'Katrina girl' to take Air Force vet who rescued her to JROTC ba - WFXG FOX 54 - News Now

'Katrina girl' to take Air Force vet who rescued her to JROTC ball

LaShay Brown became known as the 'Katrina girl' for a 2005 photo of her smiling as she hugged Master Sergeant Mike Maroney, then a helicopter pararescue specialist. (Source: (U.S. Air Force photo/Airman 1st class Veronica Pierce/Warner Bros/Erica Parise) LaShay Brown became known as the 'Katrina girl' for a 2005 photo of her smiling as she hugged Master Sergeant Mike Maroney, then a helicopter pararescue specialist. (Source: (U.S. Air Force photo/Airman 1st class Veronica Pierce/Warner Bros/Erica Parise)

(RNN) - The girl from an iconic photo taken in the aftermath of Hurricane Katrina has asked one of the Air Force veterans who saved her and her family to escort her to her Junior ROTC ball.

LaShay Brown became known as the "Katrina girl" for a Sept. 6, 2005, photo of her smiling as she hugged the neck of Master Sergeant Mike Maroney, then a helicopter pararescue specialist. His team rescued the family, who had been stranded for days on the roof of their New Orleans home.

In 2010, he began posting the photo online to try and reunite with the family. After several years, it went viral, and he eventually saw LaShay in person in 2015 on the TV talk show The Real.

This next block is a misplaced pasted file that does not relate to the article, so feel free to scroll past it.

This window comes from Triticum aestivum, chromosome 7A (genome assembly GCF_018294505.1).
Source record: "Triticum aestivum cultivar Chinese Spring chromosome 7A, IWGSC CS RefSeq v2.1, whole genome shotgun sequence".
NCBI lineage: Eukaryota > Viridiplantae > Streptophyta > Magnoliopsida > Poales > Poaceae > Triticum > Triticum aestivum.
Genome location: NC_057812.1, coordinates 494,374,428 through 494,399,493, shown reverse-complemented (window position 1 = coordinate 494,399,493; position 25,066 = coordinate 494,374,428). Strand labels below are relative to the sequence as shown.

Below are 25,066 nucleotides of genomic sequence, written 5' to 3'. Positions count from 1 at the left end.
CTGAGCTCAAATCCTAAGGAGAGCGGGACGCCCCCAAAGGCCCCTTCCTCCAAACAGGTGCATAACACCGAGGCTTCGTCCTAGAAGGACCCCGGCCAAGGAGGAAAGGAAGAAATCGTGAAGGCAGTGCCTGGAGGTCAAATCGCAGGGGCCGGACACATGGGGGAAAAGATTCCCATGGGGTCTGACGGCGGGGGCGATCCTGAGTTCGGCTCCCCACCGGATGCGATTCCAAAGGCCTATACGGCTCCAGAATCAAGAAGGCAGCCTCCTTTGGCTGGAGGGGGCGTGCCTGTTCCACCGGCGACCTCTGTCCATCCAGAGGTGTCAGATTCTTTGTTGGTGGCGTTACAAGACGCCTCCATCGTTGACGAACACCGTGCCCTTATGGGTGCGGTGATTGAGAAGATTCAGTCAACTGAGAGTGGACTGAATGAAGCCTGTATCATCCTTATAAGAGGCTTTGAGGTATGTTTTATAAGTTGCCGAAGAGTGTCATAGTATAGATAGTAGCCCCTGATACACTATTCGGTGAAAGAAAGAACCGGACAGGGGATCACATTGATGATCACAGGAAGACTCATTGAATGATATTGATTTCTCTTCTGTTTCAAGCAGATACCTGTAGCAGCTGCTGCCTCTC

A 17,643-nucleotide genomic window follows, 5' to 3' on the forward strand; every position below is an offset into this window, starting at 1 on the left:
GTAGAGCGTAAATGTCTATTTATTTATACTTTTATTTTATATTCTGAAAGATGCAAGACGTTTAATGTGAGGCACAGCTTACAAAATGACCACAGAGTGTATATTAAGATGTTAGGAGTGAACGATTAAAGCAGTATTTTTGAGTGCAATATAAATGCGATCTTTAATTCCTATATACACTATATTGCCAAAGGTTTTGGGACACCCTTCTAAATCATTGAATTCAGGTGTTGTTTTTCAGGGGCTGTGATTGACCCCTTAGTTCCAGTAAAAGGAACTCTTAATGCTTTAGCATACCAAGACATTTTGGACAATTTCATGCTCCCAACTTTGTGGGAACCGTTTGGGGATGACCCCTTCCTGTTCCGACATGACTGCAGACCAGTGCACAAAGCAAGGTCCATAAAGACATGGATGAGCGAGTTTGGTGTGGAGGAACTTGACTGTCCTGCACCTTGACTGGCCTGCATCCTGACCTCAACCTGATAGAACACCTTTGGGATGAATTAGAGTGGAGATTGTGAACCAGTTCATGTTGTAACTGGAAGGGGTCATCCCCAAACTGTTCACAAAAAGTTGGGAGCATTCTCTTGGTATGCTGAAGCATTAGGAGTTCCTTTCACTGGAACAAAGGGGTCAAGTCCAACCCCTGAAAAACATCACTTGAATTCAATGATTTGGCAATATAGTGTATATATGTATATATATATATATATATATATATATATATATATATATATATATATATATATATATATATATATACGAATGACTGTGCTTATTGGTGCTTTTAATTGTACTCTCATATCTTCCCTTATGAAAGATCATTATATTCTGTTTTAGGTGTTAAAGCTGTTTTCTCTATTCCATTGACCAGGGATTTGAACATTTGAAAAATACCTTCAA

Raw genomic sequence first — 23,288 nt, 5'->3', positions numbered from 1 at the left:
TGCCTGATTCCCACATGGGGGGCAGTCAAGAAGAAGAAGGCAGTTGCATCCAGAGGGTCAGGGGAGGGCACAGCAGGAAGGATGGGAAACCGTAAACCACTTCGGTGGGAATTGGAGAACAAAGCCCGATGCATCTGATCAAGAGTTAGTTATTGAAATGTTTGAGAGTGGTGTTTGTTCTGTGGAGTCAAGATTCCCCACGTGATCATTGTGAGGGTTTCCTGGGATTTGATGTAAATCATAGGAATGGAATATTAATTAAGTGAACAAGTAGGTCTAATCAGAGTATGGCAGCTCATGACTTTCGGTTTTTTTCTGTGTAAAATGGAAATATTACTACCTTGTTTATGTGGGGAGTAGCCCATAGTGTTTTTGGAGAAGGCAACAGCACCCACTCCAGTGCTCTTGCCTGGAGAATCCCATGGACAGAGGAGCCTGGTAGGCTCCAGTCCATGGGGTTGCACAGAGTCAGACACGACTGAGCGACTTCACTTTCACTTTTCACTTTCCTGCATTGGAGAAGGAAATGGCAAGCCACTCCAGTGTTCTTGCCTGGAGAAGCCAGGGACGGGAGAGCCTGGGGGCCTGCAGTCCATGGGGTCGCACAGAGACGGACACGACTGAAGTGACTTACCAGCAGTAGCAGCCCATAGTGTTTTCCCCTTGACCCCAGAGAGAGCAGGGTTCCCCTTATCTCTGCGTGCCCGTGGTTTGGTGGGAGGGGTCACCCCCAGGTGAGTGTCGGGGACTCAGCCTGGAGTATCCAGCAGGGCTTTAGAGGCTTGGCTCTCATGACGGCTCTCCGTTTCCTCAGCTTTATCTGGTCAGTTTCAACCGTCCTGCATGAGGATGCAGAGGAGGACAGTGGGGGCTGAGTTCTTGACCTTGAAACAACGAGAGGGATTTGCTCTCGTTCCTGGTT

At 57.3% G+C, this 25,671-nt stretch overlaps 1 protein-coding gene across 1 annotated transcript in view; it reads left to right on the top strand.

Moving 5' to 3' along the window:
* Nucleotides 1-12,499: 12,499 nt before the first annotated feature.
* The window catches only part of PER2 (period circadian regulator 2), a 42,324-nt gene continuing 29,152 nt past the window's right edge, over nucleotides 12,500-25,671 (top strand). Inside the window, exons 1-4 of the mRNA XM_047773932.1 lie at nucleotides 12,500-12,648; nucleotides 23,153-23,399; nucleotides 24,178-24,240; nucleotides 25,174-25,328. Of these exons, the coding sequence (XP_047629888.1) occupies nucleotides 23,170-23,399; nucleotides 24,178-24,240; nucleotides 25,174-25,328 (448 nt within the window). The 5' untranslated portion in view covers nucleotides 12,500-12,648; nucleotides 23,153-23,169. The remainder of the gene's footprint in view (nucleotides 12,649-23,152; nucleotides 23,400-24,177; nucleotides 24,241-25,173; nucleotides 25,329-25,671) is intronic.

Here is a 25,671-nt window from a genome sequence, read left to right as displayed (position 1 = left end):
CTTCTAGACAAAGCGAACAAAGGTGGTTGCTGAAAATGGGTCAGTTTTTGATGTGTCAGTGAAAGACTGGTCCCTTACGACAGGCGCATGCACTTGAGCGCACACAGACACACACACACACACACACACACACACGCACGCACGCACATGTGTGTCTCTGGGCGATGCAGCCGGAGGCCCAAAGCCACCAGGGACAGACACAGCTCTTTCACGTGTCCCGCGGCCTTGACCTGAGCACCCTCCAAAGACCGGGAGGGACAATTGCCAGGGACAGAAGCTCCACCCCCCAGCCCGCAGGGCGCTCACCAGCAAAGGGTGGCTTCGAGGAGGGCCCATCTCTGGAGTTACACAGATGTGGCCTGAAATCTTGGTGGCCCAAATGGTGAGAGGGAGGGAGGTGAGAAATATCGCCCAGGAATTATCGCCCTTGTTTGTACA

"You rescued me more than I rescued you," he said to her at the show.

People reported Maroney suffered from PTSD, and he had carried the photo with him on deployments to Iraq and Afghanistan as a reminder of that moment.

The two have remained in touch since 2015, and they plan to attend the JROTC ball Saturday.

LaShay, now 14, told People that Maroney inspired her to join her high school's JROTC program.

A post shared by Mike M (@mahroney) on

Maroney plans to retire from the Air Force this month. He posted to Instagram a picture of the two of them from their last meeting, saying how excited he was to see her.

"I’m going because I would do anything to repay the hug to LaShay and her family. They mean as much to me as my own," Maroney told People.

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